Colors in Floranova’s Magnum line of pansies spans the rainbow. (Photo courtesy Floranova)

Two early bloomers many gardeners turn to for their first bursts of garden color are pansies and primrose.
While both come out early, they each present a different look; the pansey putting out flat or ruffled flowers and the primrose offering a tightly wound rosette.
Even if you have preference of one over the other, they can also provide a unique contrast in the flower bed.
Pansies are widely sold as spring annuals and the color choice spans the rainbow from white, yellow, pink and red, wine and purple, blue and black.
Petals can grow to the traditional two inches or out to five inches.
The pansies grown today are hybrids derived from several species of Viola from Europe and Asia.
Botanically they are known as Viola x wittrockiana and the common name “pansy” comes from the French word “pensée” meaning a thought or reflection. This refers to the flower “face” that is created by bold blotching and veining whiskers on the petals.
Plant pansies as soon as the ground can be worked with a trowel, says Leslie Barlow of Barlow Flower Farm Sea Girt, N.J.
“Pansies and violas like rich, well-drained soil that is high in organic matter (peat moss, compost, ground bark or decomposed manure). They thrive in full sun or partial shade. Shade is especially beneficial when the weather becomes warmer as the hot sun will prevent flower production.”
Barlow adds that pansies need some general upkeep leading up to summer to keep them looking their best.
“Pansies will flower more profusely if older flowers are removed at the base of the stem,” she says. “If the plants are cut back and mulched during the summer, when the cooler weather returns in the fall they will most likely reward you with a new set of blooms.”
Few pansies enjoy hot weather, but they thrive where nights remain above 40 degrees F and day temperatures seldom top 60 to 65 degrees F.
When summer heat kicks in, pansies become leggy and quit blooming. At that point, Barlow advises to either add them to the compost pile or cut the plants back, and pot them to store in a shaded spot protected from the heat.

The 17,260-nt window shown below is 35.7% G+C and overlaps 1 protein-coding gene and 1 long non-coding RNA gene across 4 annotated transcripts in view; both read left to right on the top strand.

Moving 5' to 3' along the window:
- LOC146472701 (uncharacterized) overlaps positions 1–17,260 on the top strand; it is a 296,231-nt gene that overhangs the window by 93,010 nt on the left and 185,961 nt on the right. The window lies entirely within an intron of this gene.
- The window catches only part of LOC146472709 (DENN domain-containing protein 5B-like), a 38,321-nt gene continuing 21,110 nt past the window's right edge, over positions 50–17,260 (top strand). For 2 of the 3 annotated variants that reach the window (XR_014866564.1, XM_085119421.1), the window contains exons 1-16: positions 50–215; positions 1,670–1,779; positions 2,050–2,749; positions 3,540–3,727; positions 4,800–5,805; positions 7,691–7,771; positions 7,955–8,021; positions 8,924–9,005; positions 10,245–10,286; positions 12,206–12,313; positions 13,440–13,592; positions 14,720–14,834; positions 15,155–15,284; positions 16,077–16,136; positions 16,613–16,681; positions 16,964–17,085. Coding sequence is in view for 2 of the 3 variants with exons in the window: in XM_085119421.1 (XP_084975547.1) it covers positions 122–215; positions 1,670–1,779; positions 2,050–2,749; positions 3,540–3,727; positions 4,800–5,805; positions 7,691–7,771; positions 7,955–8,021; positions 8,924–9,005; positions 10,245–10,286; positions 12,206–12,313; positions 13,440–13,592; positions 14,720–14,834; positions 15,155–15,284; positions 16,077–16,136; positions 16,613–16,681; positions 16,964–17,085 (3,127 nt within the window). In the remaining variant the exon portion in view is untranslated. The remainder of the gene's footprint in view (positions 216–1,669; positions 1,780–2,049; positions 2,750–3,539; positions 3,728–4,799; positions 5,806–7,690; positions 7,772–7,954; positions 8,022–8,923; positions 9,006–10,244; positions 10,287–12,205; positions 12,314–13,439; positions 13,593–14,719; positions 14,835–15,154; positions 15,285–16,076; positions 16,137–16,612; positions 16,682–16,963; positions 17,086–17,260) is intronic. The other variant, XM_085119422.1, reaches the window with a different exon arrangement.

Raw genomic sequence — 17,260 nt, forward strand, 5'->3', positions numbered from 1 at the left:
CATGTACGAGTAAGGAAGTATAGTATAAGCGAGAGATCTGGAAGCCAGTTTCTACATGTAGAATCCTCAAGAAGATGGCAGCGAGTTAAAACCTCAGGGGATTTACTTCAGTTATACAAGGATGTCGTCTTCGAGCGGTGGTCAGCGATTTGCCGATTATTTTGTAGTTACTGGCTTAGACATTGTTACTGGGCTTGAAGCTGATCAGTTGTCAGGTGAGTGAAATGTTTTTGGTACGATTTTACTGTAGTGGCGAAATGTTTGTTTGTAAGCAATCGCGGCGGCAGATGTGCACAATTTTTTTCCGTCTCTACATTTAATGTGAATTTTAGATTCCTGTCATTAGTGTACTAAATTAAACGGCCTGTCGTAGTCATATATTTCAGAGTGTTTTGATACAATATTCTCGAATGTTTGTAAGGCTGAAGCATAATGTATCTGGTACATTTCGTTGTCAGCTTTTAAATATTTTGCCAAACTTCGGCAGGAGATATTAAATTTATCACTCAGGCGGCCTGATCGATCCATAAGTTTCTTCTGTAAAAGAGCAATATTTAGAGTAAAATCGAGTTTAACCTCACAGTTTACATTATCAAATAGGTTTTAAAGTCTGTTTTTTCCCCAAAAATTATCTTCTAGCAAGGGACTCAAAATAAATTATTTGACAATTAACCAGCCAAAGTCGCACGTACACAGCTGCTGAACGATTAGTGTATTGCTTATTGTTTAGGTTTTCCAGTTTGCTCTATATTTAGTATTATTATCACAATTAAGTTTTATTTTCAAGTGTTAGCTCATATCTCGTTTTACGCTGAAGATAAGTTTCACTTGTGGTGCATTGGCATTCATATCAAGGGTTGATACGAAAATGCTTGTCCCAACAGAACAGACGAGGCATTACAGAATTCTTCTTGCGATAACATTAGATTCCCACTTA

Pansies may come back into play as fall approaches, too.
“Flowers tend to be smaller, but the plants survive low temperatures through winter, even blooming through snow,” Barlow says. “Mulch to protect from harsh temperatures and wind; avoid wet or very windy places, or next to paths or roadways that are salt-treated in winter.”
In cottage and herb gardens, pansies are traditional, but these colorful plants are ideal for window boxes and containers, too.
“Combine with spring or fall-blooming bulbs, coralbells, sedges, or other attractive perennials,” adds Barlow. “Tuck in among evergreens in rock gardens, or line pathways with them. Remember to protect them from browsing deer that find pansy feasts delectable. Wherever you plant them, you can’t go wrong.”
Growing primrose is easy, as these plants are quite hardy and adaptable according to Nikki Tilley, author of several gardening books including “The Bulb-o-licious Garden.”
The common primrose sold in spring is the polyanthus primrose. They prefer a shaded spot with moist, rich, organic soil. Primroses bloom from the centers of individual rosettes. Where they survive as perennials, these primroses can be divided in later years and replanted.
Tilley says primroses are suitable for use in garden beds and borders as well as in containers or for naturalizing areas of the lawn.
“In fact, when given the proper growing conditions, these vigorous plants will multiply each year, adding stunning colors to the landscape,” she said. “Blooming often lasts throughout summer and in some areas, they will continue to delight the fall season with their outstanding colors. Most primrose flowers range in color from white, cream and yellow to orange, red and pink. There are also purple and blue primrose flowers. These perennial plants prefer damp, woodland-like conditions.”
At garden centers and nurseries, look for primroses that are healthy in appearance, preferably with unopened buds.
Primrose should be planted in lightly shaded areas with well-drained soil, preferably amended with organic matter, Tilley adds. Set primrose plants about 6 to 12 inches apart and 4 to 6 inches deep.
Water thoroughly after planting. Add a layer of mulch around the plants to help retain moisture.
Continue to give your primroses thorough watering throughout the summer months, about once a week or more during periods of drought, but let off once fall approaches.
Keep primrose plants looking their best with regular pruning of dead leaves and spent blooms, she says.
“If you want to collect the seeds of your primroses, wait until late summer or early fall before taking them,” Tilley says. “Store them in a cool, dry place until the following planting season or sow them in a cold frame.”
Slugs and snails are common pests affecting primrose plants but can be controlled with nontoxic slug bait placed around the garden. Tilley says spider mites and aphids may also attack primroses but an application of soapy water can help on that front.
“If primrose plants are not getting enough drainage, they may also be prone to crown rot and root rot,” she says. “This can be easily fixed by amending the soil with compost or relocating the plants to a well-drained site. Too much moisture can also make the primrose flower susceptible to fungal infections.
This can often be prevented by using good watering habits and adequate spacing between plants.”